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Biochemistry. 1981 Jul 7;20(14):4042-9.

Changes in the substrate specificities of an enzyme during directed evolution of new functions.


Wild-type ebg enzyme, the second beta-galactosidase of Escherichia coli K12, does not permit growth on lactose. As part of a study of the evolution of new enzymatic functions, I have selected, from a lacZ deletion strain, a variety of spontaneous mutants that grow on lactose and other beta-galactoside sugars. Single point mutations in the structural gene ebgA alter the enzyme so that it hydrolyzes lactose or lactulose effectively; two mutations in ebgA permit galactosylarabinose hydrolysis, while three mutations are required for lactobionic acid hydrolysis. Wild-type ebg enzyme and 16 functional mutant ebg enzymes were purified and analyzed kinetically to determine how the substrate specificities had changed during the directed evolution of these new functions. The specificities for the biologically selected substrates generally increased by at least an order of magnitude via increased Vmax and decreased Km for the substrate. These changes were very specific for the selected substrate, often being accompanied by decreased specificities for other related substrates. The single, double, or triple substitutions in the enzymes did not detectably alter the thermal stability of ebg enzyme.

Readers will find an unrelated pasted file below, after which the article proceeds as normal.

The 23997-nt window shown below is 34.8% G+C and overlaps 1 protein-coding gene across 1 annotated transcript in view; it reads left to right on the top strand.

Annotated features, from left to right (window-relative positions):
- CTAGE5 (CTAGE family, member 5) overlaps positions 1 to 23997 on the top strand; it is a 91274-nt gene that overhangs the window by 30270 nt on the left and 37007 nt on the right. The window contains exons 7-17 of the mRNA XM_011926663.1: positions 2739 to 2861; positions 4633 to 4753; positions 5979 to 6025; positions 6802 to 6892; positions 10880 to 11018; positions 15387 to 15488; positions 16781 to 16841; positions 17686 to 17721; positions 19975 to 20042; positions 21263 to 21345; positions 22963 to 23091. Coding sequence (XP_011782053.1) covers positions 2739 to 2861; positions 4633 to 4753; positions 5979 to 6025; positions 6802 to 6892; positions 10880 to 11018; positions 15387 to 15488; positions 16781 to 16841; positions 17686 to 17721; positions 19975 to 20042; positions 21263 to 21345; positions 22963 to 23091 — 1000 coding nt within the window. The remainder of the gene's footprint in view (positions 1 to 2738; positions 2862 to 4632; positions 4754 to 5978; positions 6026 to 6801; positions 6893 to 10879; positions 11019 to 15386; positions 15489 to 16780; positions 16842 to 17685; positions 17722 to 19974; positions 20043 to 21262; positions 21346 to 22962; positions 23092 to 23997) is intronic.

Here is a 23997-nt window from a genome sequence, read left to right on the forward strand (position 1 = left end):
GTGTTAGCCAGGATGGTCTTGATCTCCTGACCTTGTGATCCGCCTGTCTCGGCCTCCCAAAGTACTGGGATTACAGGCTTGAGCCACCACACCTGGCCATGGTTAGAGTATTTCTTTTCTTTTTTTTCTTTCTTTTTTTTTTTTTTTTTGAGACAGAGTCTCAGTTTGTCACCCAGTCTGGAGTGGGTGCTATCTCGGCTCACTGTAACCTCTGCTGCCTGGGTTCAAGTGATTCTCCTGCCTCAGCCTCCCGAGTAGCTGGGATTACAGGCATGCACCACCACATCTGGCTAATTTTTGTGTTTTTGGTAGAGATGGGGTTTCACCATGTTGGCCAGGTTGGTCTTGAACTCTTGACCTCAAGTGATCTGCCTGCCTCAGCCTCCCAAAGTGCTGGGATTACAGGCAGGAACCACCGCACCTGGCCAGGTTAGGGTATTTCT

[Indexed for MEDLINE]

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